And no, you cannot in fact use the One Ring to defeat Sauron. Even if you could, it would mean likely instant corruption - only a passive corrupton, which comes through possessing but not overtly using the Ring takes centuries. But if you use Ring overtly - that is, to dominate wills of others instead of just hiding from people - then it is very likely that process of corruption would take far shorter time. Keep in mind that neither Isildur, Smeagol, Frodo or Sam ever used the Ring for anything significant: but even so, Ring was slowly corrupting them (well, except Sam - Ring was apparently quite desperate while in Sam's possession - but even so Sam was wounded by it).

Edited by Aldarion

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34 minutes ago, Mithras said:

This does not matter for the purpose of comparison. ASOIAF is not LotR. GRRM is not Tolkien. There are bound to be many differences and nuances.

What matters is that Tolkien's philosophy behind the ring is very real and relatable to GRRM. The state that One Ring leads to is a fascist dictatorship where all sorts of freedoms are suppressed. The Iron Throne is the symbol of an absolutist monarchy created through conquest and intimidation by a dynasty that is the only owner of nuclear weapons. It is the definition of unfair. It is a constant reminder to the subjects that they were conquered and subdued by a higher power.

You mean suppressing such freedoms as the right to the first night, or the right to beat your wife to death?

The Kings who who bent the knee/ were defeated by Aegon were not upholders of individual freedom.

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4 minutes ago, SeanF said:

You mean suppressing such freedoms as the right to the first night, or the right to beat your wife to death?

The Kings who who bent the knee/ were defeated by Aegon were not upholders of individual freedom.

Aegon didn't set out to conquer Westeros for humanitarian purposes or individual freedom, just like US did not set out to become the global hegemon for anything other then their own benefit.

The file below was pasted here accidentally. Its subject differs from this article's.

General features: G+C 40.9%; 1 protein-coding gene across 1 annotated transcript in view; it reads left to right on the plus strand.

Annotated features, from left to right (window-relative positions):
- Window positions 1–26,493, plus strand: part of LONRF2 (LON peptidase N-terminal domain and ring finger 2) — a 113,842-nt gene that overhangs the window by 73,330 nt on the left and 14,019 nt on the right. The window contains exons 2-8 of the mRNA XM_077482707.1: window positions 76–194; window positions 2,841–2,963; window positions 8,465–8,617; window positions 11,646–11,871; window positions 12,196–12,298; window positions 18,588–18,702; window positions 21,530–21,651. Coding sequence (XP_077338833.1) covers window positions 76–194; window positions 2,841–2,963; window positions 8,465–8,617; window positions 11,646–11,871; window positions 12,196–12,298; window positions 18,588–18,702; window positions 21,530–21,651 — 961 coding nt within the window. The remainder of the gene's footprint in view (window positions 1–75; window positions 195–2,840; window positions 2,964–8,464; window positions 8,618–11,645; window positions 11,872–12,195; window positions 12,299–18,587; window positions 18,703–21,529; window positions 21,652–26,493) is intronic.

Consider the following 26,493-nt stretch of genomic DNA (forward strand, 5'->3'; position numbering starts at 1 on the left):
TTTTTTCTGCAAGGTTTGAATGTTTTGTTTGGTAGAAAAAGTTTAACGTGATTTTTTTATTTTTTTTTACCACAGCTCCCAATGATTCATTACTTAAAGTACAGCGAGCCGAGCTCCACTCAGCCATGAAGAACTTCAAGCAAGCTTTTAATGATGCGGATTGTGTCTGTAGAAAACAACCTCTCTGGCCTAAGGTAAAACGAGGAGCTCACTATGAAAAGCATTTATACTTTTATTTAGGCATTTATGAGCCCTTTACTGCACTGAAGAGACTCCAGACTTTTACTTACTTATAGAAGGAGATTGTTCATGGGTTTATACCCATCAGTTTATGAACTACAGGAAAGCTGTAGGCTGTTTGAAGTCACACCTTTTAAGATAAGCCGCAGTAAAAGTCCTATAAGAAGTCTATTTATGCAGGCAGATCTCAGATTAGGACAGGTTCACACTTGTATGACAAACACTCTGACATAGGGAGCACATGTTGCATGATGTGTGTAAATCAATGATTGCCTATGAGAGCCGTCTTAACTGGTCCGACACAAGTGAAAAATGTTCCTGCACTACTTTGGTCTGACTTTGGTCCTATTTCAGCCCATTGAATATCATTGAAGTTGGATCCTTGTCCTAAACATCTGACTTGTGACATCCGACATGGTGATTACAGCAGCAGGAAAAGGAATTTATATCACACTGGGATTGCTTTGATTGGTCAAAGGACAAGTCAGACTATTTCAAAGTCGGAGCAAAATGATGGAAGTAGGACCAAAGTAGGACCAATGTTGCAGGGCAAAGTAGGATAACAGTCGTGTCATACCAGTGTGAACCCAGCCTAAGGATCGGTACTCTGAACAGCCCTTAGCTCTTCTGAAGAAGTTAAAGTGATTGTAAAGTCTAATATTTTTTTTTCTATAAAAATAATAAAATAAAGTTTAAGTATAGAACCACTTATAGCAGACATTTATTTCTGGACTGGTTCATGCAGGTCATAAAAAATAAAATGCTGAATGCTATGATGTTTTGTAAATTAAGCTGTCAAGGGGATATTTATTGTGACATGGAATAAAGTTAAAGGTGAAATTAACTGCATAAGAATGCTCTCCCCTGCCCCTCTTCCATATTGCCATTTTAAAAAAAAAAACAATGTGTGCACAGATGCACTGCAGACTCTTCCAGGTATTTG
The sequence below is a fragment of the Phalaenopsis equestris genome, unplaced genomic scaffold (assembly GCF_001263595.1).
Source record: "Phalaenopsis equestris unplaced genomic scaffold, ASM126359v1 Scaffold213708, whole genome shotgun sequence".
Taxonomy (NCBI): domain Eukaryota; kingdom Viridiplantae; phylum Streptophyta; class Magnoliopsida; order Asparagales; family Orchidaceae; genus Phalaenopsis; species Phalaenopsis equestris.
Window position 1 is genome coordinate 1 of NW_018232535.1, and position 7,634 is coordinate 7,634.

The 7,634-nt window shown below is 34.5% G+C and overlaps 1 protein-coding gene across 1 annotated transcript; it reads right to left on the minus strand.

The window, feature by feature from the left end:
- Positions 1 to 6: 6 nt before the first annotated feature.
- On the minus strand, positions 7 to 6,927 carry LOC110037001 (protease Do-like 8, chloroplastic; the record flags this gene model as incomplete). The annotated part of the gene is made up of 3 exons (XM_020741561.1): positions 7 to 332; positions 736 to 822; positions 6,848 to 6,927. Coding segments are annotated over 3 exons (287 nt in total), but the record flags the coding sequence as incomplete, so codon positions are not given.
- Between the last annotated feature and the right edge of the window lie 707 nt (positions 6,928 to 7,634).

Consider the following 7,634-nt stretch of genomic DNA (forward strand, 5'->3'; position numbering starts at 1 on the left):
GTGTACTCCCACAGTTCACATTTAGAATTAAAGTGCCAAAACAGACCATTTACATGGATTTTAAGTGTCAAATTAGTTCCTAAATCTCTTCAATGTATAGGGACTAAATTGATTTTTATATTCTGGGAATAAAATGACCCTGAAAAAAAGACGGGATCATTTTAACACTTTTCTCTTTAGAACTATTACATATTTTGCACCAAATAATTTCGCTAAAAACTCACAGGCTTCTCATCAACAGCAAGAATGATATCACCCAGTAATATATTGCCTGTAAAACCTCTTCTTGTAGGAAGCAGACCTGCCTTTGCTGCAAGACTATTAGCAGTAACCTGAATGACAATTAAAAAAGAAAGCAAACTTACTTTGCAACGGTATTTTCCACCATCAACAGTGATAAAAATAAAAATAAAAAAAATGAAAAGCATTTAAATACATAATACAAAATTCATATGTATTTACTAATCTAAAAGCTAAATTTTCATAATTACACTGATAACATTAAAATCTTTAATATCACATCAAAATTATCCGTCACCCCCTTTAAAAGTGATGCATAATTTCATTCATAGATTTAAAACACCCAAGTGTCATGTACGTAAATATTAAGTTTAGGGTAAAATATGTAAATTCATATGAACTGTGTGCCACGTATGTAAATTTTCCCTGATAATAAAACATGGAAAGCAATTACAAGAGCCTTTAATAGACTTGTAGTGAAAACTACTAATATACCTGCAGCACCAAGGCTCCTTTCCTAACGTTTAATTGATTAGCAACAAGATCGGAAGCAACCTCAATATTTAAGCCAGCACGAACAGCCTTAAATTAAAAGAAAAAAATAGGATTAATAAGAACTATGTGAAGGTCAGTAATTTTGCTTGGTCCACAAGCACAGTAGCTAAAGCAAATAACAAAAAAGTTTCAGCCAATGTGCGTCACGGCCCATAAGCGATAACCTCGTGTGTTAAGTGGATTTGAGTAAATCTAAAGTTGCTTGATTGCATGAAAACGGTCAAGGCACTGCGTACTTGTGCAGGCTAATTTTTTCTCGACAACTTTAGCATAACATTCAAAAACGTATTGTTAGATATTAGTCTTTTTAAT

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13 minutes ago, Mithras said:

Aegon didn't set out to conquer Westeros for humanitarian purposes or individual freedom, just like US did not set out to become the global hegemon for anything other then their own benefit.

I’m sure that’s right.  Rather like Alfred, Athelstan and Edgar. But very few English people would want to recreate our own seven kingdoms.  I see little downside to unification.

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57 minutes ago, Aldarion said:

Especially if she gets convinced that she is a Messiah, destined to save the Westeros, what do you think will happen?

Has anyone seen Raul Julia playing M. Bison in Street Fighter? He also wants to "do good" with his superweapons. His motives speeches and demeanor reminded me so much of Daenerys.

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1 hour ago, Aldarion said:
 
 

Sorry to butt in, but you misunderstand the point. Yes, there were good rulers of Seven Kingdoms. But 7K are a hereditary monarchy - thus you can become a ruler and weild power without actively pursuing it. IN fact, this is precisely what happens in Lord of the Rings: Tolkien (through Gandalf) makes a point that the reason why Bilbo and Frodo were so little affected by the Ring was that they did not pursue it. Bilbo gained it almost by accident - he did not steal it, he found it; and Frodo inherited the Ring. Neither of them pursued the Ring. So if you inherit the power, but do not seek it, you are less likely to get corrupted.

 

But Aragorn actively does pursue political power.  It's not just given to him because he's a very distant descendant of Isildur.  He first has to prove himself as a military leader (and is very fortunate that the two men who might have actively opposed him, Denethor and Boromir, died) .  And, while he loves Gondor and its people, he also wants to marry Arwen, and knows he can only do this is if he becomes king.  Aragorn is ambitious, accepts that war is a fact of his world, and that he will need to fight to attain the crown, and this is portrayed positively.

So, even in LOTR, seeking power is not necessarily a bad thing.  It's what you do with that matters. 

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18 minutes ago, SeanF said:

But Aragorn actively does pursue political power.  It's not just given to him because he's a very distant descendant of Isildur.  He first has to prove himself as a military leader (and is very fortunate that the two men who might have actively opposed him, Denethor and Boromir, died) .  And, while he loves Gondor and its people, he also wants to marry Arwen, and knows he can only do this is if he becomes king.  Aragorn is ambitious, accepts that war is a fact of his world, and that he will need to fight to attain the crown, and this is portrayed positively.

So, even in LOTR, seeking power is not necessarily a bad thing.  It's what you do with that matters.